I got to thinking about the topic of today’s blog post via a rather unusual route. There was some discussion around the joys of listening to a radio series in comparison to those of watching a TV series. Whenever I weigh up the relative pros and cons of the two, I find myself coming back to the Hitchhiker’s Guide to the Galaxy. Possibly this is because it was one of the biggest influences on my developing tastes as a child. I think I can probably trace a sizeable chunk of my love of SF and comedy back to the HGttG. Even the first few strands of the theme tune is enough to send me back into fits of nostalgic bliss, and whilst I’m fairly certain that I’ve watched and listened to it enough times that it’s ingrained into my brain enough that I shouldn’t really ever need to watch or listen to it again, I still enjoy doing so. HGttG demonstrates how a series can work brilliantly, although with some fairly noticeable differences, on both TV and radio. Obviously there are some jokes that work better on one than the other, but, on the whole, if the writing and performances are excellent then the show will be great both ways. I think the visual elements of the TV show, particularly the graphics of the guide, were tremendous but in no way did the radio show suffer from not having them. The one point of difference though that I think did not work as well in the TV show was the portrayal of Trillian. I don’t think Sandra Dickinson’s performance was in any way bad but to me I infinitely prefer that of Susan Sheridan in the radio series. I suppose in a way you could argue that it was kind of a vague attempt at feminism to have an attractive blonde actress with a high-pitched, exceedingly little girly voice play the intelligent astro-physicist, breaking down stereotypes* and all that. However, the Trillian character just didn’t work for me in the TV show. Possibly it’s that as a little girl, you want a female character to look up to and emulate. This led to a vast amount of confusion. I liked the idea of becoming a scientist and running off with Zaphod to explore the galaxy, but I found her a little annoying and by far the least interesting character. Largely though the main problem with having Trillian as a role model was one of costuming. You see in the radio show I had always imagined her wearing sensible clothes, possibly even a lab-coat at times. I mean the costume wasn’t fully realised in my head, I hadn’t put much thought into it but I just figured that she’d wear something normal and appropriate. Apparently, the costume department at the BBC had quite different views on the matter. Maybe they just really hated the actress or something because frankly the skimpy, vacuum-sealed tight red outfits Trillian wore resembled a form of torture more than items of clothing. And it makes no story sense whatsoever. Her character isn’t some crazed exhibitionist. Zaphod’s appearance seems positively mundane in comparison to the sartorial nightmares that Trillian wears, and he had two heads! Admittedly, it was the eighties but even so I struggle to imagine that the most demented aerobics instructor would have the nerve to wear those ghastly leotard-like things she did. No, I suspect the reason was that they wanted to ‘sex’ the show up a bit for the television. Apparently, TV shows need to have one token hot girl wandering around or heterosexual male viewers will become distressed and their mouths will become dangerously dry from going minutes without salivating. It’s a pretty offensive concept really - to men, I mean. The notion that unless it’s a game of sport, you need to have an attractive female show up or the Neanderthal-like male who scarcely possesses enough smarts to master the successful use a remote control will change the channel in search of more stimulating visuals. ‘Why no pretty lady? Me want look pretty lady. Find new show.’ What really bothers me though is the fact that the morons in charge of deciding what women should wear to look sexy seem to think that the most uncomfortable things possible are the way to go. The Trillian outfit for one. I can’t think why anyone would have put her in such a revealing outfit other than to make her appearance gratifyingly attractive to lascivious-eyed viewers, but when I look at those costumes, I just think, ‘ouch, that looks uncomfortable’. I have the same problem with comic book heroines as well. Not in the actual comics so much. Looking at a drawing of a female character in an implausibly skimpy and impractical superhero outfit doesn’t seem to bother me quite as much, but when they make a live-action movie and put a real live actress in the outfit, I’m overcome with empathetic chafing. At least back on the old TV shows, it was mostly spandex they were wearing. Spandex is stretchy and allows for a good range of movement. But now they all seem to be clad in squeakingly-tight PVC outfits that I suspect even a hardened bondage devotee would blush at wearing. It’s not just the uncomfortable costumes that bug me either. Sometimes it’s the hair as well. Silk Spectre’s long locks may look very nice in all the slow-motion shots of her walking, but every time she starts fighting, I couldn’t help but want to tell her to pull it back into a ponytail. Get all that hair out of your face so you can see what you’re doing, I thought. You’re fighting bad guys, not making a shampoo commercial. No, it’s clearly all gone too far. Sexy superheroes need to claw back a bit of comfort and practicality into their attire. Sensible hairdos and durable fabrics that are supportive yet allow for wide range of movement. After all, if the superheroes aren’t allowed to wear comfortable athletic wear then soon the rest of us will be expected to follow in their five-inch stilettoed footsteps. Frankly, I’m not ready for a world where we’re all expected to don the thigh-high boots and a PVC bustier every time we go to the gym or head out for a run. * That does not mean that I think anyone should be expected to believe that Denise Richards in hot pants can plausibly be a physicist in a film, not even a James Bond one. Suspension of disbelief is one thing but I mean really. DENISE RICHARDS?! IN HOT PANTS?! AS A PHYSICIST???? THE PHYSICIST IS CALLED ‘CHRISTMAS’???!!!!! ARE YOU COMPLETELY INSANE?!!!!** ** My career as a Hollywood casting director is surely doomed in that I am utterly unable to regard this decision without excessive amounts of flabbergasted punctuation.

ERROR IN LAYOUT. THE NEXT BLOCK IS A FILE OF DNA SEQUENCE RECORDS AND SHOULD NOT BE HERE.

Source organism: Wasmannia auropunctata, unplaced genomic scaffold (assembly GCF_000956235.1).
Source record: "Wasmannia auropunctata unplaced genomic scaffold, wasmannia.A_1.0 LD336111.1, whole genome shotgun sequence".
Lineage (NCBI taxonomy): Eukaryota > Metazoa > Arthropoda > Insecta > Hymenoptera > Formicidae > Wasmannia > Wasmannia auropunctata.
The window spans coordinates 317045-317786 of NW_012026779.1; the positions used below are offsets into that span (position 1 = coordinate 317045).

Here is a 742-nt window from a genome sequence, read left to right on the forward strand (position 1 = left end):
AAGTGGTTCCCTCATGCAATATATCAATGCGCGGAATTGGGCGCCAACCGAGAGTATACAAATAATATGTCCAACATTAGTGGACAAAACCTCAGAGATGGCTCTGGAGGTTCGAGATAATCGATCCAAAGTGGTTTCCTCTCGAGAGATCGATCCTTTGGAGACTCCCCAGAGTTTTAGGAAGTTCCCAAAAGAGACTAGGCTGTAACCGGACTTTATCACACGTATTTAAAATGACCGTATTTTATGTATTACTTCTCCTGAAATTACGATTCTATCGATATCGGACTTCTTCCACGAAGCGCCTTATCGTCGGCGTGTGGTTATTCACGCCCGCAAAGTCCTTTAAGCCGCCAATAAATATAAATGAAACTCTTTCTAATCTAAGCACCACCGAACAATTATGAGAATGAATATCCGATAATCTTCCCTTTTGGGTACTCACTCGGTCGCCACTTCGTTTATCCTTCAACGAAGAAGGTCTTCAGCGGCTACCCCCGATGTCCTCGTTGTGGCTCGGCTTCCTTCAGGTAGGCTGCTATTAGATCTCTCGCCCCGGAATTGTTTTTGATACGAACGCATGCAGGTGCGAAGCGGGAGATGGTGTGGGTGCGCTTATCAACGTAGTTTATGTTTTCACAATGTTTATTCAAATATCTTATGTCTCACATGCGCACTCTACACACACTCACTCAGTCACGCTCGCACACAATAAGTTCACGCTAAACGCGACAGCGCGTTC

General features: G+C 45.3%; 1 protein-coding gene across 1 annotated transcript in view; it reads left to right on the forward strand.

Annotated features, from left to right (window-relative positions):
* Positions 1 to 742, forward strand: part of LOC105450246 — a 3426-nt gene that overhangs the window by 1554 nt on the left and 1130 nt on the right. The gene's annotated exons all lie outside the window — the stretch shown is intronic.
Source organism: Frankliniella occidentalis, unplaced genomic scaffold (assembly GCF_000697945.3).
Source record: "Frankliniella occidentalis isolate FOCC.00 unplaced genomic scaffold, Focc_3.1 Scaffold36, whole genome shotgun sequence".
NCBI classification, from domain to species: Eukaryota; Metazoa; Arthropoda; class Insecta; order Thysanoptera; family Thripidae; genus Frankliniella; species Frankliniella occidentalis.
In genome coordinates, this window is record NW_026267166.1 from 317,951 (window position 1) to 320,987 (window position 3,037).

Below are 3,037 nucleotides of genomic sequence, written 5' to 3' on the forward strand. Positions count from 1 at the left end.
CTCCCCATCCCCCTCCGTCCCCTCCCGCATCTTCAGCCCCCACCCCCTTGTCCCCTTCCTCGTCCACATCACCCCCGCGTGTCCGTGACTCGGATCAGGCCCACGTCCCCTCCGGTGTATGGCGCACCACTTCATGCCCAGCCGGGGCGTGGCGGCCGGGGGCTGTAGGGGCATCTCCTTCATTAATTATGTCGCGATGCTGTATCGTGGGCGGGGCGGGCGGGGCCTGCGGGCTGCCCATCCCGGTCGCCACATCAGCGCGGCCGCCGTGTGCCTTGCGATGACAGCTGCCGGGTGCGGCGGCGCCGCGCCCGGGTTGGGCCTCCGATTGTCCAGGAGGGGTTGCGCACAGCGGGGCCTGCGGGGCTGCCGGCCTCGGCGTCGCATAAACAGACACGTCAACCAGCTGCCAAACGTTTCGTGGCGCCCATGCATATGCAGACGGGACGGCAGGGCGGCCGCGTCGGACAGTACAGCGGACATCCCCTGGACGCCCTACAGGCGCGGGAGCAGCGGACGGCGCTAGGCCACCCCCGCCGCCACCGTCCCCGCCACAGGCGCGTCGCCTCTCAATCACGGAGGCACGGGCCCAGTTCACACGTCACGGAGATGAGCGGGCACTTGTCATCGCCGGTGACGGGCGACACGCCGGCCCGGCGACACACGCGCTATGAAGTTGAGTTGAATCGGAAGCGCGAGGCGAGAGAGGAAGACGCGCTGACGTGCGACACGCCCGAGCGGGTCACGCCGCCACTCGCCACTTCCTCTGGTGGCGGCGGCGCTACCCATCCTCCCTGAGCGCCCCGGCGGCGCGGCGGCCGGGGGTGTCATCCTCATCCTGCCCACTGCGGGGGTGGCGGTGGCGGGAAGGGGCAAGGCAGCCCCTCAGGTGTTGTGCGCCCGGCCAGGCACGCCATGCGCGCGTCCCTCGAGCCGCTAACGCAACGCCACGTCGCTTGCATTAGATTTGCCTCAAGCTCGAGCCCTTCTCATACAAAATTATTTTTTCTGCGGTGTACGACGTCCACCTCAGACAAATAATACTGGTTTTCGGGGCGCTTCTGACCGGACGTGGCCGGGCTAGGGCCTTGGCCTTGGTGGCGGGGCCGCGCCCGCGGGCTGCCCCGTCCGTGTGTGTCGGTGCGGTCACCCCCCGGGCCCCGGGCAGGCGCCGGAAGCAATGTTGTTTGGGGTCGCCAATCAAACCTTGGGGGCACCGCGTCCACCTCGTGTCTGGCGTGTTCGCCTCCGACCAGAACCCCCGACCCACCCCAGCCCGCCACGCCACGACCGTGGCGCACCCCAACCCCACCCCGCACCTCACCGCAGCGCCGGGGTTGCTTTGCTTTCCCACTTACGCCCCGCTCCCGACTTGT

Matt said...

I love the kids of jokes that are possible on radio, where you have a character carrying on as if everything's normal then revealing part-way through a scene that something absurd has been present the whole time. The flexibility around when information is revealed to the listener is awesome, and is often diminished in TV format.

Luke said...

Sensible attire for superheroes, bemoaning as to the kids of today using text abbreviations, spectacles?

I think I am noticing a trend :)

Debbie Cowens said...

Oh yeah, I'm embracing my inner grumpy old lady. Most of my body hurts most of the time, and I find the world around me simultaneously annoying and confusing. :-)

Luke said...

:) Getting old is fine, though it can get scary.

On the weekend I saw a bumper sticker that said: "Yes, I grew up just like my father."